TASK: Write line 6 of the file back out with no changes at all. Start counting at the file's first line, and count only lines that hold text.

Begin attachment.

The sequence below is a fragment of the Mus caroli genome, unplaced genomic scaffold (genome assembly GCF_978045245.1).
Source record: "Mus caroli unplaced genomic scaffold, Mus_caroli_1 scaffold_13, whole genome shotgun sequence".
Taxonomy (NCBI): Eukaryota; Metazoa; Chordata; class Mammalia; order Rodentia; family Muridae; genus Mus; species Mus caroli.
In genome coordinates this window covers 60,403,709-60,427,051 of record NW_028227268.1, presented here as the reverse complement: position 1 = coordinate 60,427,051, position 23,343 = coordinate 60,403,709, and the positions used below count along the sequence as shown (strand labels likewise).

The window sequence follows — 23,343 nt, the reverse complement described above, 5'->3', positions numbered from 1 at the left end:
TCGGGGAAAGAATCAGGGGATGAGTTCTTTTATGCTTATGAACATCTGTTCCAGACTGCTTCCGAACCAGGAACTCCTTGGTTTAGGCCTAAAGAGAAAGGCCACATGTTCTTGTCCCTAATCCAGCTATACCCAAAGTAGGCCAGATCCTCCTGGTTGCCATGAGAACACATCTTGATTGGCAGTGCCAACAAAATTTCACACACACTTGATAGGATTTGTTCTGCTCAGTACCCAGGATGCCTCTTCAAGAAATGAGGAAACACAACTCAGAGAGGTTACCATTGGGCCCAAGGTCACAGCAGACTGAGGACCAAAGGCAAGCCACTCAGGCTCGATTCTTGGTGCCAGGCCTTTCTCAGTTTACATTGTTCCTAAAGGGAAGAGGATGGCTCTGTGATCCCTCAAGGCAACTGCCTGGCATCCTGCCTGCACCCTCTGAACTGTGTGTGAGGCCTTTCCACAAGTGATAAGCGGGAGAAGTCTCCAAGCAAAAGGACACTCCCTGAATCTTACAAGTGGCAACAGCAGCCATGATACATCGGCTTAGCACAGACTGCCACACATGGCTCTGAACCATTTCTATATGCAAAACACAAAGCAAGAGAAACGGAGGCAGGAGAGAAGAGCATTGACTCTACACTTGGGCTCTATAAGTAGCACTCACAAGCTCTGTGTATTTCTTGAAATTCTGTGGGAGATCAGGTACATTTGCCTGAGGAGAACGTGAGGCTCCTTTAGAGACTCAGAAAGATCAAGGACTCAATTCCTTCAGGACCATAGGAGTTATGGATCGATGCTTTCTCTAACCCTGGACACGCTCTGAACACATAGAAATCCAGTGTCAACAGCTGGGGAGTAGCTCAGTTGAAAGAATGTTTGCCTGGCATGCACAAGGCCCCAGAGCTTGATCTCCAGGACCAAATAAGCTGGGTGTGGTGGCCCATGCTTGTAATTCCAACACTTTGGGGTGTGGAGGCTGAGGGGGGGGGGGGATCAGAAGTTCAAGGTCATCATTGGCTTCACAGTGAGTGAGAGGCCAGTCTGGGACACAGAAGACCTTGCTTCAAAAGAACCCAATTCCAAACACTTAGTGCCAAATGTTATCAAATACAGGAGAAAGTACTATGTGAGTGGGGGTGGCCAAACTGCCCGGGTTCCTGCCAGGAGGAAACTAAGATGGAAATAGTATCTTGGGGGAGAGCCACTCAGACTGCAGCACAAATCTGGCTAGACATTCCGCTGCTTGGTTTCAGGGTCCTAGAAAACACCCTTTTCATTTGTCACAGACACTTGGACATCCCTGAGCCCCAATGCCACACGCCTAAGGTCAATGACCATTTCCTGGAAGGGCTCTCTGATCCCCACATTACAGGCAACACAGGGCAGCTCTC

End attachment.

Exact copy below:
TCGGGGAAAGAATCAGGGGATGAGTTCTTTTATGCTTATGAACATCTGTTCCAGACTGCTTCCGAACCAGGAACTCCTTGGTTTAGGCCTAAAGAGAAAGGCCACATGTTCTTGTCCCTAATCCAGCTATACCCAAAGTAGGCCAGATCCTCCTGGTTGCCATGAGAACACATCTTGATTGGCAGTGCCAACAAAATTTCACACACACTTGATAGGATTTGTTCTGCTCAGTACCCAGGATGCCTCTTCAAGAAATGAGGAAACACAACTCAGAGAGGTTACCATTGGGCCCAAGGTCACAGCAGACTGAGGACCAAAGGCAAGCCACTCAGGCTCGATTCTTGGTGCCAGGCCTTTCTCAGTTTACATTGTTCCTAAAGGGAAGAGGATGGCTCTGTGATCCCTCAAGGCAACTGCCTGGCATCCTGCCTGCACCCTCTGAACTGTGTGTGAGGCCTTTCCACAAGTGATAAGCGGGAGAAGTCTCCAAGCAAAAGGACACTCCCTGAATCTTACAAGTGGCAACAGCAGCCATGATACATCGGCTTAGCACAGACTGCCACACATGGCTCTGAACCATTTCTATATGCAAAACACAAAGCAAGAGAAACGGAGGCAGGAGAGAAGAGCATTGACTCTACACTTGGGCTCTATAAGTAGCACTCACAAGCTCTGTGTATTTCTTGAAATTCTGTGGGAGATCAGGTACATTTGCCTGAGGAGAACGTGAGGCTCCTTTAGAGACTCAGAAAGATCAAGGACTCAATTCCTTCAGGACCATAGGAGTTATGGATCGATGCTTTCTCTAACCCTGGACACGCTCTGAACACATAGAAATCCAGTGTCAACAGCTGGGGAGTAGCTCAGTTGAAAGAATGTTTGCCTGGCATGCACAAGGCCCCAGAGCTTGATCTCCAGGACCAAATAAGCTGGGTGTGGTGGCCCATGCTTGTAATTCCAACACTTTGGGGTGTGGAGGCTGAGGGGGGGGGGGGATCAGAAGTTCAAGGTCATCATTGGCTTCACAGTGAGTGAGAGGCCAGTCTGGGACACAGAAGACCTTGCTTCAAAAGAACCCAATTCCAAACACTTAGTGCCAAATGTTATCAAATACAGGAGAAAGTACTATGTGAGTGGGGGTGGCCAAACTGCCCGGGTTCCTGCCAGGAGGAAACTAAGATGGAAATAGTATCTTGGGGGAGAGCCACTCAGACTGCAGCACAAATCTGGCTAGACATTCCGCTGCTTGGTTTCAGGGTCCTAGAAAACACCCTTTTCATTTGTCACAGACACTTGGACATCCCTGAGCCCCAATGCCACACGCCTAAGGTCAATGACCATTTCCTGGAAGGGCTCTCTGATCCCCACATTACAGGCAACACAGGGCAGCTCTC